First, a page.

Court Rejects Request That Secret NSA Evidence Used Against Terrorism Suspect Be Shared With Suspect's Lawyers
from the secret-courts dept
That caught the attention of Daoud's lawyers, who noted that this was the first they'd heard of this, and it seemed pretty clear that the government had withheld the evidence that was used to bring Daoud to trial in the first place (which is, as you know, not really allowed). After asking for the evidence, the district court first said no, but then ordered that some of the documents being filed actually be shared with Daoud's attorneys (who have the necessary security clearances). The DOJ, of course, flipped out at this idea that the lawyers for someone they're trying to lock up forever should actually be able to see the evidence used against him and how it was collected.
This resulted in an appeals court hearing, which bizarrely had to happen twice after the FBI so scared court staff that they failed to record the public portion of the oral hearings. The hearings were also odd in that, at one point, everybody but DOJ folks and the judges were kicked out of the courtroom, raising serious questions about basic due process.
Unfortunately, Judge Richard Posner's ruling (right after coming out with his good ruling on the public domain) has found that the evidence does not need to be shared with Daoud's lawyers. He slams the district court judge for overreacting and over-valuing the concept of the "adversarial process" in the court room. Seriously.
The judge appears to have believed that adversary procedure is always essential to resolve contested issues of fact. That is an incomplete description of the American judicial system in general and the federal judicial system in particular. There are ex parte or in camera hearings in the federal courts as well as hearings that are neither or both. And there are federal judicial proceedings that though entirely public are nonadversarial, either partly or entirely.Posner basically says that the district court judge herself should have looked over the materials first, to determine if it makes sense to pass them on, rather than defaulting to saying that they should be shared with the lawyers. As such, he basically reveals that the "secret hearing" that was held was to go over the material with the appeals court judges, and they're satisfied that nothing needs to be revealed to Daoud's attorneys.
...our study of the materials convinces us that the investigation did not violate FISA. We shall issue a classified opinion explaining (as we are forbidden to do in a public document) these conclusions, and why therefore a remand to the district court is neither necessary nor appropriate.Posner also, not surprisingly, rejects the objection by Daoud's lawyers to that secret hearing, noting that it was necessary to determine if the DOJ lawyers were being fully honeset with the court:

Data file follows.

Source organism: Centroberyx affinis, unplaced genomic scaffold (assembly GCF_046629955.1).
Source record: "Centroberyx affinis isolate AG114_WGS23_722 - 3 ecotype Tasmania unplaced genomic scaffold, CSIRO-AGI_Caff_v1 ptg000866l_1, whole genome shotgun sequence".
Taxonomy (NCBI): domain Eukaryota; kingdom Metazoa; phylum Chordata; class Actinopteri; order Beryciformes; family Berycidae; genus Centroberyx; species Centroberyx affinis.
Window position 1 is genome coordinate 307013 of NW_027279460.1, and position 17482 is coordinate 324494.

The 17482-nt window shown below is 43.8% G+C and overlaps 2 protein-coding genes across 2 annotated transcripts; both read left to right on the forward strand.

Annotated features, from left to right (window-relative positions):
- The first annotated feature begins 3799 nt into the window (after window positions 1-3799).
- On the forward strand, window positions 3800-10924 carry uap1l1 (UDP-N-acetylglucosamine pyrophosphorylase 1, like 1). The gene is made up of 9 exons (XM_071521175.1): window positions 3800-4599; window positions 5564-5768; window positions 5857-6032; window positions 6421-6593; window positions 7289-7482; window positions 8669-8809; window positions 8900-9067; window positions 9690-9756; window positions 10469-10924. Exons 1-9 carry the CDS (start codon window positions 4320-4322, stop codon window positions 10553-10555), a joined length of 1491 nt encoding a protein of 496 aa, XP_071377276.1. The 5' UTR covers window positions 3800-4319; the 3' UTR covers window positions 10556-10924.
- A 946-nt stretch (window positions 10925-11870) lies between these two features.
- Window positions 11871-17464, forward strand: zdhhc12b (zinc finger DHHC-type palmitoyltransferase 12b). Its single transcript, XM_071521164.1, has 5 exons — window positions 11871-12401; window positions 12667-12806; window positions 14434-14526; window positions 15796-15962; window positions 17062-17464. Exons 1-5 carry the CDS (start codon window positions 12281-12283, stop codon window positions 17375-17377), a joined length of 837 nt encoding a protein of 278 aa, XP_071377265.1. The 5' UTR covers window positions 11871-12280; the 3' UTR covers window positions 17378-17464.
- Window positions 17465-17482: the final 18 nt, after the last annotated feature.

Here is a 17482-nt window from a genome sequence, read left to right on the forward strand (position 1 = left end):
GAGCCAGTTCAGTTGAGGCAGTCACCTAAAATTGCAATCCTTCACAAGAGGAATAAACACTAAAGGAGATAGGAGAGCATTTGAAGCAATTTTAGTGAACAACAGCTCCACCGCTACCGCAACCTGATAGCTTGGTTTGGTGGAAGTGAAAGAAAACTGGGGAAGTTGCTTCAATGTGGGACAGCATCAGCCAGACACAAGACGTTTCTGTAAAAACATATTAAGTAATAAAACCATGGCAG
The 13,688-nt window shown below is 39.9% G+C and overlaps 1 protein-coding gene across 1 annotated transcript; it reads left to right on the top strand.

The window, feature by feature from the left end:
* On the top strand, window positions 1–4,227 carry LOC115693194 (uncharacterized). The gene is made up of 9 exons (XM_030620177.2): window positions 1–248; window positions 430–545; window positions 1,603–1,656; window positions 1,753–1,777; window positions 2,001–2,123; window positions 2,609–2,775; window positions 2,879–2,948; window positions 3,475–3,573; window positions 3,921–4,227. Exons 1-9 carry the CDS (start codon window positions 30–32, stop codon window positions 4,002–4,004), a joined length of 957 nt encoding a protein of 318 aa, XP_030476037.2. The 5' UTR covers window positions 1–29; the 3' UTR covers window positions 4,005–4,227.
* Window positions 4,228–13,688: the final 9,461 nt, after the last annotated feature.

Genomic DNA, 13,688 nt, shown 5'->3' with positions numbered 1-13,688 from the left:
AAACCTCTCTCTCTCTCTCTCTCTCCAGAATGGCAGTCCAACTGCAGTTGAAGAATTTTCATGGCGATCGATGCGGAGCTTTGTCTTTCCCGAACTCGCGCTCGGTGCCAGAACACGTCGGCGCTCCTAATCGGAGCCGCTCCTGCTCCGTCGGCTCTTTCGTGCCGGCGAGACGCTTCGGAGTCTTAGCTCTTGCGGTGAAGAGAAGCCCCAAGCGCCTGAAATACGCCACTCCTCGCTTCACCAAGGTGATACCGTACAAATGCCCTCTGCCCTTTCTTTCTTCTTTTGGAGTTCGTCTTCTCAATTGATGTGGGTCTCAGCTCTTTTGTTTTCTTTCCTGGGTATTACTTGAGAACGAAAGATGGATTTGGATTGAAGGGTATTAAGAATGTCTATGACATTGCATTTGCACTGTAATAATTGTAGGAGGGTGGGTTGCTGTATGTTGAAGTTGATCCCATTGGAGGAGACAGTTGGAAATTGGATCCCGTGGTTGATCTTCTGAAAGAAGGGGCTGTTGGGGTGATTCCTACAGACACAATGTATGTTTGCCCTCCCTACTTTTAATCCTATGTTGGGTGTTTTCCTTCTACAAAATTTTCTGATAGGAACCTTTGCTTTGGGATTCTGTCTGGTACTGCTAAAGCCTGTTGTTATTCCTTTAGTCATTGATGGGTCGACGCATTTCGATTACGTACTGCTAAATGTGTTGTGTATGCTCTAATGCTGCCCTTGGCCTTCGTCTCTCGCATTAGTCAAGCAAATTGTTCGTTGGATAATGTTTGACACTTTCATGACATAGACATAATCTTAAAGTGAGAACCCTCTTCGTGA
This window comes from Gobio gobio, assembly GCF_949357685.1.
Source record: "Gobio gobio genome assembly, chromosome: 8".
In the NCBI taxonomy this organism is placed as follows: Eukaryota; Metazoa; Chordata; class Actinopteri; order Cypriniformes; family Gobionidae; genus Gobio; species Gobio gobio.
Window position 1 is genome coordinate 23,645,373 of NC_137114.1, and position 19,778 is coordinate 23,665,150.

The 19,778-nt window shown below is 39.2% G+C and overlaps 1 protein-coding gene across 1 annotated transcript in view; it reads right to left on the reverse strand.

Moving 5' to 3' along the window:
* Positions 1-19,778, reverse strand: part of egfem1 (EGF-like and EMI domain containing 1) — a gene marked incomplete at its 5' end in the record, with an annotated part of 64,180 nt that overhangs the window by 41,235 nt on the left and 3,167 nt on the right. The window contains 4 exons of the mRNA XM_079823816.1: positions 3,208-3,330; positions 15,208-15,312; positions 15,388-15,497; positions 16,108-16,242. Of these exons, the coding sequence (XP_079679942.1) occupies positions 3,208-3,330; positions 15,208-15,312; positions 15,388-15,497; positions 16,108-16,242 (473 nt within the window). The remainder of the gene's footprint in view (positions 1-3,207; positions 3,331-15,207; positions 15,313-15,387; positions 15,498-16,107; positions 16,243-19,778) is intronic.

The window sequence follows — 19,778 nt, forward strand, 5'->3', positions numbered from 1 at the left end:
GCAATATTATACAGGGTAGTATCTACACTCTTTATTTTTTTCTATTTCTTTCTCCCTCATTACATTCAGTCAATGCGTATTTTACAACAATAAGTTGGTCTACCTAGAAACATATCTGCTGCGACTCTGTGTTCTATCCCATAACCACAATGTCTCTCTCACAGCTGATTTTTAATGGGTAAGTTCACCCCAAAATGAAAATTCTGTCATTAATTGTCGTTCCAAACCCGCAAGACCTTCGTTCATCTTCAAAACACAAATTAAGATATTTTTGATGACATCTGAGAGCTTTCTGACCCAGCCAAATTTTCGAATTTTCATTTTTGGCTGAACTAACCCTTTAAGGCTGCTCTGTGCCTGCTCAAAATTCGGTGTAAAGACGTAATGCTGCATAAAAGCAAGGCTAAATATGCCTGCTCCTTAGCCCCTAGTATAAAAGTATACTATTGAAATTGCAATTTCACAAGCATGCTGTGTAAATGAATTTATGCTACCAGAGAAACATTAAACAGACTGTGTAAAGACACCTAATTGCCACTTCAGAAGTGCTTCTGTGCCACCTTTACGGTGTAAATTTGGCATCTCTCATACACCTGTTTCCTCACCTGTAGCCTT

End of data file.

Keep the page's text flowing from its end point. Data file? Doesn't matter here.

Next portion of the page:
Their objecting to the classified hearing was ironic. The purpose of the hearing was to explore, by questioning the government’s lawyer on the basis of the classified materials, the need for defense access to those materials (which the judges and their cleared staffs had read). In effect this was cross-examination of the government, and could only help the defendant.And, voila, the secret law and secret courts and secret evidence continue unabated...
Defense counsel’s written motion cites no authority for forbidding classified hearings, including classified oral arguments in courts of appeals, when classified materials are to be discussed. We don’t think there’s any authority it could cite.
For a very good analysis of this ruling, I recommend Steve Vladeck's take, in which he notes that Posner seems to (somewhat bizarrely) confuse sharing details with Daoud's lawyers in secret, with "openness" to the public. As Vladeck notes, the district court judge recognized that not everything had to happen publicly, but was (reasonably) concerned that just having a judge look over the secret FISA court ruling would not be sufficient, since the judge would not have the same view as the defense attorneys. Posner seems to ignore or misinterpret all of that.
The problem, from Judge Coleman’s perspective, is that it may not always be possible for a district judge to determine whether disclosure is necessary (as opposed to whether it “may be necessary”) without the benefit of adversarial presentation. That is to say, § 1806(f) conditions the disclosure of classified FISA materials to a defendant (or, at least, his security-cleared counsel) upon a finding by the district judge that may, in some cases, only be possible with defense counsel’s participation. This is why, in her order mandating disclosure, Judge Coleman devoted so much of her energy to the importance of adversarial proceedings, especially in criminal cases—not because all proceedings in U.S. courts are adversarial (they’re not), but because, in this context specifically, adverse-ness makes it easier for a judge to have faith that she is comporting with her statutory and constitutional obligations.
But rather than accept—or at least sympathize with—Judge Coleman’s efforts to square a circle, Judge Posner derided them by suggesting that the government has a right to keep these materials secret, repeatedly criticizing calls (one is left to wonder from where) for “openness.” “Not only is federal judicial procedure not always adversarial,” Posner wrote; “it is not always fully public.” This is true, but entirely beside the point; Judge Coleman wasn’t seeking to open the proceedings; she was seeking to provide security-cleared defense counsel (who, just like everyone else, are subject to the Espionage Act) with access to classified information.